Bloomberg the Company & Products

Bloomberg Anywhere Login


Connecting decision makers to a dynamic network of information, people and ideas, Bloomberg quickly and accurately delivers business and financial information, news and insight around the world.


Financial Products

Enterprise Products


Customer Support

  • Americas

    +1 212 318 2000

  • Europe, Middle East, & Africa

    +44 20 7330 7500

  • Asia Pacific

    +65 6212 1000


Industry Products

Media Services

Follow Us

Verizon Wireless to Pay $1.25 Million on Internet Complaints

July 31 (Bloomberg) -- Verizon Wireless agreed to pay $1.25 million to resolve an investigation of whether it interfered with customers’ use of smartphones to relay Internet signals to other devices, the U.S. Federal Communications Commission said.

Verizon, the largest U.S. wireless carrier, accepted openness obligations when it bought a license to the airwaves, Julius Genachowski, the agency’s chairman, said in a news release.

“This is an important victory for consumers,” Joel Kelsey, an adviser to Free Press, a Washington-based policy group that complained to the FCC about Verizon last year, said in an interview today. “It sends a signal to wireless companies that violations of open-Internet principles won’t be ignored in Washington.”

Under the agreement, Verizon will tell online applications websites that it no longer objects to programs that support the practice, known as tethering, in which a smartphone is used to feed data over a wired connection to another device.

Google Inc. disabled Verizon customers’ access to third-party tethering apps in the Android Market, an online store that offers a curated selection of smartphone programs that run on Google’s free Android operating system, Free Press said in its complaint.

Agency Rules

The conflict pitted Verizon’s increasing dependence on revenue from customers’ Internet data consumption against consumers’ desire to use a growing number of cheap applications for sharing Web traffic among laptops, tablet computers and other devices.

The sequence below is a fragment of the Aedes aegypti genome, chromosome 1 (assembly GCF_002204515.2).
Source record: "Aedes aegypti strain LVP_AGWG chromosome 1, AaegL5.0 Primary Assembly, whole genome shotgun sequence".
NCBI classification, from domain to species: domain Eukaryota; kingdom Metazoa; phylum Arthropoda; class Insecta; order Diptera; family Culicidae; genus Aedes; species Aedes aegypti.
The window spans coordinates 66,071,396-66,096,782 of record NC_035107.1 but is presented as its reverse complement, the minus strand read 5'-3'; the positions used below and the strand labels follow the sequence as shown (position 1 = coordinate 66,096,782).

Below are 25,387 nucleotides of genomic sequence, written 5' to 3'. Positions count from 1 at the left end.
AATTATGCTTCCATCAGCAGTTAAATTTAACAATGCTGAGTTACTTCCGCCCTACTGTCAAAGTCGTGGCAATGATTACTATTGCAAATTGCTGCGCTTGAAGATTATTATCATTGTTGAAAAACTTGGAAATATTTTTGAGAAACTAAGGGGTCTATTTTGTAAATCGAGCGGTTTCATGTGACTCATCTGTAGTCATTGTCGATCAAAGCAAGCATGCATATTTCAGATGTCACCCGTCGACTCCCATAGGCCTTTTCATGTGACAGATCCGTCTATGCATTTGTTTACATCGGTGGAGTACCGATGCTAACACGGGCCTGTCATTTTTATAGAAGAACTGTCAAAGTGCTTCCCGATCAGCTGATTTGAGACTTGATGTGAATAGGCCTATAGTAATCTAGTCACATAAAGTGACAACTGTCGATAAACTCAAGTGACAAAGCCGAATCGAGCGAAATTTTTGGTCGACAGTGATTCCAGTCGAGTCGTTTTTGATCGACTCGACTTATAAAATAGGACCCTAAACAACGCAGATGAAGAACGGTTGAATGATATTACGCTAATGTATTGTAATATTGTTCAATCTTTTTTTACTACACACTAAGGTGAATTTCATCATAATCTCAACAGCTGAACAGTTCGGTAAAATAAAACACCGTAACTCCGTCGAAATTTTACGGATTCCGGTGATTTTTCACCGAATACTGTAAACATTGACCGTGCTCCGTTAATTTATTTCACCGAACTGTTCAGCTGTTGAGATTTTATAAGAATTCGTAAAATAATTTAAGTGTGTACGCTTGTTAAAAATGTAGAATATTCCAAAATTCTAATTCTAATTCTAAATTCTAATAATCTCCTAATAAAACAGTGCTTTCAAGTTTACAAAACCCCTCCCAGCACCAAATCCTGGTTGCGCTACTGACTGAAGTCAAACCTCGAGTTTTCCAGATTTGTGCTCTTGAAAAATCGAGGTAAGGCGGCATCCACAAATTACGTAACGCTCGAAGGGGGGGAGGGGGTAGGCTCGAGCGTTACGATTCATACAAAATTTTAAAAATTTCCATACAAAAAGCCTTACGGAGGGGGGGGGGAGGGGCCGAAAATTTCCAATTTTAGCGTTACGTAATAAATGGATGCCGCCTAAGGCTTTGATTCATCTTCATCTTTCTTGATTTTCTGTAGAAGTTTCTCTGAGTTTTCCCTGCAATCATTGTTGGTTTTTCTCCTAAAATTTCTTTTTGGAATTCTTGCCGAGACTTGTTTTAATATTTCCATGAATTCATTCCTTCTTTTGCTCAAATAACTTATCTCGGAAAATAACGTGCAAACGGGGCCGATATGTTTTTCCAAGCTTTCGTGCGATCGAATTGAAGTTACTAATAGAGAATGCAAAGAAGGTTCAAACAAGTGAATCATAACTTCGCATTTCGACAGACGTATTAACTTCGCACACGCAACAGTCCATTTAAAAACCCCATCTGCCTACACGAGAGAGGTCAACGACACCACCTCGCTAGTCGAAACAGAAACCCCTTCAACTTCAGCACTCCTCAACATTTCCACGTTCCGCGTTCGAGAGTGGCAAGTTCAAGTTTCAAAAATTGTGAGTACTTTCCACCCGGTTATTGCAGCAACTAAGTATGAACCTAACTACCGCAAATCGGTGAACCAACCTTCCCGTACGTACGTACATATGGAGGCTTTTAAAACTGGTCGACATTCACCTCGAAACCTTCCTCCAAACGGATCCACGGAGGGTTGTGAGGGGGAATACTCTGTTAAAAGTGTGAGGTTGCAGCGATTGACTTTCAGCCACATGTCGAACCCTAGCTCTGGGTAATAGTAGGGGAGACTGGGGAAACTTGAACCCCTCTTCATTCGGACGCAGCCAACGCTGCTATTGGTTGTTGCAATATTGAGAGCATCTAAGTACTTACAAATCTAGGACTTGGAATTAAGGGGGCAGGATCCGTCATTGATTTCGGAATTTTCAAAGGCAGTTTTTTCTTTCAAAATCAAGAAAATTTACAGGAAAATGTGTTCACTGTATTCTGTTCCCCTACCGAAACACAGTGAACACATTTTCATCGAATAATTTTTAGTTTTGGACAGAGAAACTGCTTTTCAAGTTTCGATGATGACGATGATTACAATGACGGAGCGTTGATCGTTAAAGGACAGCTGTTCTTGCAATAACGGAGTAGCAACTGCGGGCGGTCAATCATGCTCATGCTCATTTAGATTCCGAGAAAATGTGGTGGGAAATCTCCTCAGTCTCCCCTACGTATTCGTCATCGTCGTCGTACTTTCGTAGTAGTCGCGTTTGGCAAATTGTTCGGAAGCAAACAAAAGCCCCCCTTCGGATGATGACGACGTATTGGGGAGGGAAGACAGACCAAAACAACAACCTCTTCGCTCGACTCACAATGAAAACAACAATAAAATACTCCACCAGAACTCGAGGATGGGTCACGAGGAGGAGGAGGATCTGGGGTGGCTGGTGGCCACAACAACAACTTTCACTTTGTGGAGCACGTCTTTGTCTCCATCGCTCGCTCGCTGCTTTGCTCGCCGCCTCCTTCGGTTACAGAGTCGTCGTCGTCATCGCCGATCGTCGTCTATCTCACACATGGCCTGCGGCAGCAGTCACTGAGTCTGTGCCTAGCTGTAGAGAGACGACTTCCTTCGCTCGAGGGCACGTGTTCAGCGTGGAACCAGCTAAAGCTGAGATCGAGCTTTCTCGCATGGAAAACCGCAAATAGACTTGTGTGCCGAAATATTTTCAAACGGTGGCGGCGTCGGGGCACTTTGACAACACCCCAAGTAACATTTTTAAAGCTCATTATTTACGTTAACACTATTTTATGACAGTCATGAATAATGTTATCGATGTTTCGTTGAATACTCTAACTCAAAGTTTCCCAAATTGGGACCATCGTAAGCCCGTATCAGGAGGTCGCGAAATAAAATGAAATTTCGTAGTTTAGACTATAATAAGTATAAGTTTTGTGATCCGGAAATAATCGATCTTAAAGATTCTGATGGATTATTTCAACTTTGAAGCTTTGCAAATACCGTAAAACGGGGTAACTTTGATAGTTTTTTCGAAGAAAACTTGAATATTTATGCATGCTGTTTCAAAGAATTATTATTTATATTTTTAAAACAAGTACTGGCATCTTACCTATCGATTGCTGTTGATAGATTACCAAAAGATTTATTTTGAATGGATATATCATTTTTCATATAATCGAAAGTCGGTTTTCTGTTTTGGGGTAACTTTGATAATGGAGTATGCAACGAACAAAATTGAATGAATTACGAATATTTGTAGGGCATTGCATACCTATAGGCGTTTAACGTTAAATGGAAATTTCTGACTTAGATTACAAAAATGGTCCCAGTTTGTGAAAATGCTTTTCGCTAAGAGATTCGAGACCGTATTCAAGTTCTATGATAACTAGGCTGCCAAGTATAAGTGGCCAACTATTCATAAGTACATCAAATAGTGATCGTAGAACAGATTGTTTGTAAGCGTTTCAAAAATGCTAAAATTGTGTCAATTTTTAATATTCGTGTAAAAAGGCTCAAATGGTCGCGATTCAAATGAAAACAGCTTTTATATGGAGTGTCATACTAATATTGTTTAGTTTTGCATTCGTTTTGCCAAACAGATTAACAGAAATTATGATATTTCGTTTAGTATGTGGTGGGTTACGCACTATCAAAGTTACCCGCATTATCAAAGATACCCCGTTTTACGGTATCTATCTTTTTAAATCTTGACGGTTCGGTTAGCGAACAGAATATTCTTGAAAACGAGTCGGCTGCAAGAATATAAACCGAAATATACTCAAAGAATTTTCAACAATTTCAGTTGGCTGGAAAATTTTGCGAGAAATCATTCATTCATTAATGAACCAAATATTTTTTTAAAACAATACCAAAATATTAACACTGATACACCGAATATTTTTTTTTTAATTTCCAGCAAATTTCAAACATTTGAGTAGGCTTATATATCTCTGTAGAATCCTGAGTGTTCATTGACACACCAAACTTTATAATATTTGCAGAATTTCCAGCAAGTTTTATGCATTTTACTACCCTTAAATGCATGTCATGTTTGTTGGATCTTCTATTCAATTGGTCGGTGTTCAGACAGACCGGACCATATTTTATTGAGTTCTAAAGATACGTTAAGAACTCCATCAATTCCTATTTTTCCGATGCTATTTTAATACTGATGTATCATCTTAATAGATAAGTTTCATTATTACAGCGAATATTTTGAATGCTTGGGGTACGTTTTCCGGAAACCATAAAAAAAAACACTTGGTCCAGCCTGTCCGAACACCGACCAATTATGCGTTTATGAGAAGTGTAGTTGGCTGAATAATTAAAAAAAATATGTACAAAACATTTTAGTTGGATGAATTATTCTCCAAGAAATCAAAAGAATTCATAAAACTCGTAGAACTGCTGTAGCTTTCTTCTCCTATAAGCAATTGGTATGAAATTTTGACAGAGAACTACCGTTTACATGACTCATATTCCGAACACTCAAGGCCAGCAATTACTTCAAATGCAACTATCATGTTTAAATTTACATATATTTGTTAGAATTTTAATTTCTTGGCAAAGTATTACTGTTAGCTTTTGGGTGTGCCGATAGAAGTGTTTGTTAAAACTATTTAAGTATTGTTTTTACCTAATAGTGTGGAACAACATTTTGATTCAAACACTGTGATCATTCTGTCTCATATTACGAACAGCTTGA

“Today’s action demonstrates that compliance with FCC obligations is not optional,” Genachowski said in his statement.

Verizon “did not block its customers from using third-party tethering applications,” Richard Young, a Verizon spokesman, said in an e-mailed statement today. The consent decree “allows us to focus on serving our customers,” Young said.

Verizon last year told the FCC the company’s practices were consistent with agency rules, and said Free Press’s complaint should be dismissed.

Verizon’s subscribers may “lack the time and technical proficiency” to find the apps outside the Android Market, Free Press said in its complaint last year.

Verizon Wireless is 55 percent-owned by New York-based Verizon Communications Inc. and 45 percent-owned by Vodafone Group Plc, based in Newbury, England.

To contact the reporter on this story: Todd Shields in Washington at

To contact the editor responsible for this story: Bernard Kohn at

Please upgrade your Browser

Your browser is out-of-date. Please download one of these excellent browsers:

Chrome, Firefox, Safari, Opera or Internet Explorer.